When is the ideal time for a child’s first visit to the dental office? It used to be three years of age when all the deciduous (baby) teeth were erupted in the mouth. More recently, the American Academy of Pediatric Dentistry (AAPD), the American Dental Association (ADA) and the American Academy of Pediatricians (AAP) recommend the first visit to occur by one year or within 6 months of the first tooth erupting. This first visit is really to establish a dental home for the child – time to look, see, feel and become comfortable with a dental office.
Importance of primary teeth not recognized
According to recent survey completed by Delta Dental, among children who have never visited the dentist or who have not seen a dentist in the last 12 months, the most frequently mentioned reason (62 percent) was that “the child is too young” or “doesn’t have enough teeth yet.” Lack of insurance coverage was cited by 12 percent of the caregivers.
According to the AAPD, it is very important to keep primary (baby) teeth in place until they are lost naturally. The primary teeth are important for many reasons including:
- Helping children chew properly to maintain good nutrition.
- Involvement in speech development.
- Helping save space for permanent teeth.
- Promoting a healthy smile that helps children feel good about the way they look.
Many people don’t understand how important their children’s baby teeth are to lifelong oral health. There’s a continuing need for more education to teach practices, such as proper techniques for brushing and flossing that will ensure lifelong oral health. The first dentist visit is a great opportunity for parents to learn how best to care for their children’s teeth.
Calming dental visit jitters
If you begin taking your children to the dentist around the time the first tooth erupts, then they are probably too young to be nervous. But if you’ve waited until your child is older (for example, two years), he or she may have some anxiety at the time of the first visit.
What’s the best way to prepare your child for the whirring machinery, sharp instruments and a stranger telling him or her to “open wide”?
- Give your child a sneak preview. Take your child with you for your next checkup to see you having your teeth examined and cleaned.
- Learn more about it. Lots of books and online resources are geared toward teaching children more about dental health and dentist visits. The web site http://2min2x.org has stories and fun activities to help children learn about their teeth.
- Play around. Take turns being the dentist and the patient with your child. Examine each other’s teeth with a mirror or use your fingers to count each other’s teeth so that your child will be familiar with the feel of a dentist examination.
- Timing is everything. Plan plenty of time so that the dental visit isn’t rushed, and make sure your child is well rested before the visit so that he or she feels relaxed and comfortable.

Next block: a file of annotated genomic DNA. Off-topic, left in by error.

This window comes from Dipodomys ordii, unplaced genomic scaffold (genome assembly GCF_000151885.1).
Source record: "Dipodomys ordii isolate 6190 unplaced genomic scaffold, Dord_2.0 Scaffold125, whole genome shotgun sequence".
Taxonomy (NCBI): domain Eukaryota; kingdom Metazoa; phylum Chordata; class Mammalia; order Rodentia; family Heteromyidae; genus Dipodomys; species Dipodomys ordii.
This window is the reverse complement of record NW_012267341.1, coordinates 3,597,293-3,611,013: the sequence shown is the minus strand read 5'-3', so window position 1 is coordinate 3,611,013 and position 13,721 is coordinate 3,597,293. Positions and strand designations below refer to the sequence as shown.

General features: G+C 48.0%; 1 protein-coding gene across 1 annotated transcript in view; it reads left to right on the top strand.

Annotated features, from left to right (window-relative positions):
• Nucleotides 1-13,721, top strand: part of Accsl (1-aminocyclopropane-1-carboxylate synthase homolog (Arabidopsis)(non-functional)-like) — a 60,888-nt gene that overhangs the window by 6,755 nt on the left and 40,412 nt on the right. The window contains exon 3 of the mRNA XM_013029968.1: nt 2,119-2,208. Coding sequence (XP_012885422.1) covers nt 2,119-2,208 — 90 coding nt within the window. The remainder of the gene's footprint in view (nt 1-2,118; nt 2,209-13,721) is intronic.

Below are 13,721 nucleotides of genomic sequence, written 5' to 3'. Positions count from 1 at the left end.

Importance of A Healthy Mouth for Mother During Pregnancy
According to recent research, the mother should be seen during pregnancy to be sure her mouth is healthy and not harboring high levels of acid-producing Streptococcus Mutans (S. mutans). Bringing mother’s mouth to health will ensure she passes a good oral flora on to her baby after birth. The bacteria are passed from mother to baby through shared saliva from kissing, tasting food, and sharing utensils. That being said, we shouldn’t forget the fathers, grandparents, or nannies.
The child’s first visit should be for Mom, Dad and any other caregivers that spend time with the baby. Making sure these people have good oral health is the first step in the preventive process for the child. The child’s first visit is really for the family of caregivers!
Frank Orlando, DDS, FAGD, FICOI maintains a private dental office in Midtown Manhattan focused on Comprehensive Cosmetic and Implant Dentistry with a specific focus on Oral Systemic Health. He strives to educate patients on oral health as an integral part to systemic health. As a founding member of the American Academy of Oral Systemic Health and a Fellow in the Academy of General Dentistry and The International Congress of Oral Implantologists, Dr. Orlando is well versed in all aspects of general and advanced dentistry with a continual focus on improving your oral health to optimize your overall systemic health.
For a free list of oral and dental health DO’s and DON’Ts for new mothers and mothers-to-be, or to receive an oral health consultation, women who are pregnant or in the planning stages may contact him:
Frank Orlando, DDS, FAGD, FICOI
24 West 57th Street, Suite 701
New York, NY 10019
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